Nobody represents the heart and soul of Chicago quite like “Da Coach.”
Mike Ditka, the former NFL Hall of Fame Player and coach of the ’85 Bears, is bringing a taste of the Windy City to Mesa with an appearance at this weekend’s Chicago Fest at Mesa Riverview, adjacent to the new Chicago Cubs Spring Training Complex.
Ditka earned a fearsome reputation on the gridiron and is earning equal respect as a restaurateur. His restaurant, Ditka's, was recently noted by USA Today as one of the top 10 celebrity restaurants in the country and will serve up its signature corned beef at the Mesa event.
GetOut caught up with Ditka to discuss beef, brats, beer and naturally, Da Bears.
Q: Chicago has always had this intense relationship with great food, music and tradition. Why is that?
MD: Chicago is a working man’s city, and they like their beef and brats and drinking beer. That’s just what Chicagoans do. The food and music is reflective of the immigrants who came to Chicago at the turn of the century. When they came to this country, they brought their food, music and traditions with them. It’s as simple as that.
Q: Chicago Fest is taking place at Mesa Riverview near the new Cubs spring training complex. I’m curious if you’re a baseball fan, particularly the Cubs?
MD: I am a big baseball fan. I like every sport and watch every sport. I definitely watch the Cubs. I grew up a Cardinals fan because I liked Stan Musial, but now I pull for the Cubs. I became a fan of theirs when I played for the Bears and lived and coached in Chicago. It’s always been a good organization, and they try to do the right things.
Q: I first became aware of your restaurant/steakhouse, Ditka’s, in Chicago through ‘The Jamie Kennedy Experiment,’ in which you pranked a diehard Bears fan on national television. Was that segment as fun to tape as it was to watch?
MD: That was a great time, and those were fun people to work with. The segment turned out hilarious, and I had fun with it, no question.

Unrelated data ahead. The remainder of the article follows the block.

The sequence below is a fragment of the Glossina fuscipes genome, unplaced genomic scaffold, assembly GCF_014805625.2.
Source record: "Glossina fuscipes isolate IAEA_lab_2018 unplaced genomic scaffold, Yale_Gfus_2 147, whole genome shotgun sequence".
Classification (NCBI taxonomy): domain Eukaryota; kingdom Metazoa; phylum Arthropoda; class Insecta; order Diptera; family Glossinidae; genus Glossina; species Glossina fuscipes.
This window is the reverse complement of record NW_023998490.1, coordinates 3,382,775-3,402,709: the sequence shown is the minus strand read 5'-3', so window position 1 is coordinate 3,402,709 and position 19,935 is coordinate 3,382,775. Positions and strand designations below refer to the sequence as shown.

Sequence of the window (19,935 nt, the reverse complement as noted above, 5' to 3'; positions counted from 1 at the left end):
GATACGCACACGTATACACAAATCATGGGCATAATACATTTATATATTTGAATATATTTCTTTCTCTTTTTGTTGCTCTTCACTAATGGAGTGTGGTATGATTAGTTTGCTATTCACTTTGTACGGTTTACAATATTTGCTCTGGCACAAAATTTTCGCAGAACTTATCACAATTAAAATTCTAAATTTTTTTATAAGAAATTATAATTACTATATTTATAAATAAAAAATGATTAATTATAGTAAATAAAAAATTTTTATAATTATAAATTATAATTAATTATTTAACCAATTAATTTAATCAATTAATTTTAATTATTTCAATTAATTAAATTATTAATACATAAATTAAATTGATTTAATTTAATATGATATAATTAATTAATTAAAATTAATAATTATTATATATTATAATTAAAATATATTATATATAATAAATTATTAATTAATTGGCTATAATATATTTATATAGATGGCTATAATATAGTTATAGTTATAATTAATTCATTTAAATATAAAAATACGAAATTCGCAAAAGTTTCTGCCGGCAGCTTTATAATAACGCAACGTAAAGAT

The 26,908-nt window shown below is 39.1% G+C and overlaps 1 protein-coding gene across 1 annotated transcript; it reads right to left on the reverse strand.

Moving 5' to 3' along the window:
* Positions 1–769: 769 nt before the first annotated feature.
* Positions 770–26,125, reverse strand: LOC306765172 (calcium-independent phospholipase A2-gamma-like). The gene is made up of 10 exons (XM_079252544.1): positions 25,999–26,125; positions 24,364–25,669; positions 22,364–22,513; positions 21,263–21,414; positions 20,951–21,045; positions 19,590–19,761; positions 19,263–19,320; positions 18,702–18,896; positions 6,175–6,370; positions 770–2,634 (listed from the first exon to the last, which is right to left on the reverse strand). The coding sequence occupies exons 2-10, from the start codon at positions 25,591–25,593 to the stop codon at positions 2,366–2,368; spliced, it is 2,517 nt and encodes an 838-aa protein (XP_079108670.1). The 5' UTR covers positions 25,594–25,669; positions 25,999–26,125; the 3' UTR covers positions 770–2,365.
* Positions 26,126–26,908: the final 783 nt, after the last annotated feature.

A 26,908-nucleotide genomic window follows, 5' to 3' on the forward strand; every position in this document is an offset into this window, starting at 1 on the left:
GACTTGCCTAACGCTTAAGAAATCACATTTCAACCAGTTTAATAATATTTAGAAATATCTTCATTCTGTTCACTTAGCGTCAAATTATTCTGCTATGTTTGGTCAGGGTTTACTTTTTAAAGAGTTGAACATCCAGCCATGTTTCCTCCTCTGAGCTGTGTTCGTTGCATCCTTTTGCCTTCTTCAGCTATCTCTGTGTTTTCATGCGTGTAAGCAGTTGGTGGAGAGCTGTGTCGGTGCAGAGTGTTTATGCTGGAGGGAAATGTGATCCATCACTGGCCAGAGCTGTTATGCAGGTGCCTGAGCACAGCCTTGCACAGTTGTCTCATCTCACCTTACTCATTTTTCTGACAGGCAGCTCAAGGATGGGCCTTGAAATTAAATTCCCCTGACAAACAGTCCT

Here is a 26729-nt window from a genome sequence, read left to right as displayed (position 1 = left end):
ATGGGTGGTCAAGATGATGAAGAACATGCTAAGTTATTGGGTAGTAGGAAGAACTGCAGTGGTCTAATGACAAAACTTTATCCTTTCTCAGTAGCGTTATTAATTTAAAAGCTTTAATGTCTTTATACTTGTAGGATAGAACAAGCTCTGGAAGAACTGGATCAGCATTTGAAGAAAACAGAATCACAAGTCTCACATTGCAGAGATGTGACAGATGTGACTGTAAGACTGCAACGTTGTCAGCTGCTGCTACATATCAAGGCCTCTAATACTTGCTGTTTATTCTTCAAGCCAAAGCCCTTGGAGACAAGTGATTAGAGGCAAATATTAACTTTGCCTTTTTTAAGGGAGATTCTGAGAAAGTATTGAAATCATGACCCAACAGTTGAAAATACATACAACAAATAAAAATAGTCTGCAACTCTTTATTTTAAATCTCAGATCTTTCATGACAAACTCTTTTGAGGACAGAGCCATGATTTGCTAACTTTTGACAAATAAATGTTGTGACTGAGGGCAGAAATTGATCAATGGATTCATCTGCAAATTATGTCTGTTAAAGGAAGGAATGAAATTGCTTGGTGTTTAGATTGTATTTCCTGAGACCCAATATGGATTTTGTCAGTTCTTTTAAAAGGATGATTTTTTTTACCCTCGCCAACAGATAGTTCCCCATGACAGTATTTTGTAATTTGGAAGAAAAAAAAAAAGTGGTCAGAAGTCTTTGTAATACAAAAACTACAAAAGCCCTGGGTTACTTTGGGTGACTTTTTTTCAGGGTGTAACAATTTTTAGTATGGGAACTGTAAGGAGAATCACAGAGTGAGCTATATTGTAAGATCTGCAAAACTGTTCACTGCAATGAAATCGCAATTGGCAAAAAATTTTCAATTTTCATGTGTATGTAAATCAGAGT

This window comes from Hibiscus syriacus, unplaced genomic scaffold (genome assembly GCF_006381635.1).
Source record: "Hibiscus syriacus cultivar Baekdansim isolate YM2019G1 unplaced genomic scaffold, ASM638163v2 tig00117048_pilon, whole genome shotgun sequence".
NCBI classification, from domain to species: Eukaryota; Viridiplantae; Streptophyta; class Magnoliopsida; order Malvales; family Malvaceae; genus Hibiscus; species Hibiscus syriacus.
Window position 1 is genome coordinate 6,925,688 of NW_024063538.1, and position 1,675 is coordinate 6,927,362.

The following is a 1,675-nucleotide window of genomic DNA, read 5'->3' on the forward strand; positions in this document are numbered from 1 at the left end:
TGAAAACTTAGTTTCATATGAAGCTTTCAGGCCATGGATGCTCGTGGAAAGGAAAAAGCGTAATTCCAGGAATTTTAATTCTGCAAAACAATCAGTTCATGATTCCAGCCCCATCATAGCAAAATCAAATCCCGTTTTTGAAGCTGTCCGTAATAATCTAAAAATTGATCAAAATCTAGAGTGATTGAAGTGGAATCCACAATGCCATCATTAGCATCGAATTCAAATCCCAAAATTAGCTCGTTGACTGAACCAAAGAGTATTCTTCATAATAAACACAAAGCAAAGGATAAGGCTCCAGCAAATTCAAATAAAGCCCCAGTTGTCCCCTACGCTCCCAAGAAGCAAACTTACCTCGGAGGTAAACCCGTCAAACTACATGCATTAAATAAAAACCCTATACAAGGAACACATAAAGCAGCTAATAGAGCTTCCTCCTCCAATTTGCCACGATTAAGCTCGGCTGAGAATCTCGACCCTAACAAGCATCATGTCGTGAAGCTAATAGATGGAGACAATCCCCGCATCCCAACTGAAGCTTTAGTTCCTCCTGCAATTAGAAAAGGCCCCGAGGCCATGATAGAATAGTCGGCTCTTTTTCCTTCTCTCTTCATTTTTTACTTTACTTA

Q: Ditka’s recently opened in the Phoenix-metro area inside the new Vee Quiva Hotel & Casino in Laveen. How alike is running a football team and a restaurant?
MD: People always ask me why some restaurants are successful and why others are not. It all comes down to the people. Everybody has an idea of what they want to do and what their concept is, and so do I. But you have to have good people in place — the management, the cook, the hostess, the waiters, the bartenders — to do the things you want to do. It’s the same concept with football. You have to have the right personnel. We also have a great product, and we understand who we are. And our dishes are pretty daggone good, too.
Q: Are you surprised by the continuing popularity of the ’85 Bears team, which you coached to a championship title almost 30 years ago?
MD: Part of the reason why they remain popular is the fact that the Bears haven’t won a championship since that time. I played on the ’63 squad and coached the ’85 team, and those are the only two championships the team has produced, so we tend to remember and praise the winners. I think if the city wins again, it might change.
But that ’85 team was special in a lot of ways. There were a lot of good football players on that team who were real characters and personalities. As a coach, I never reigned them in. I allowed them to be who they were as long as they kept winning. They were in the newspapers every day, and so the public was able to identify with them — Jim McMahon, Walter Payton, William Perry, Mike Singletary, Richard Dent. We had a lot of characters who had character. This was a team who really played for each other.
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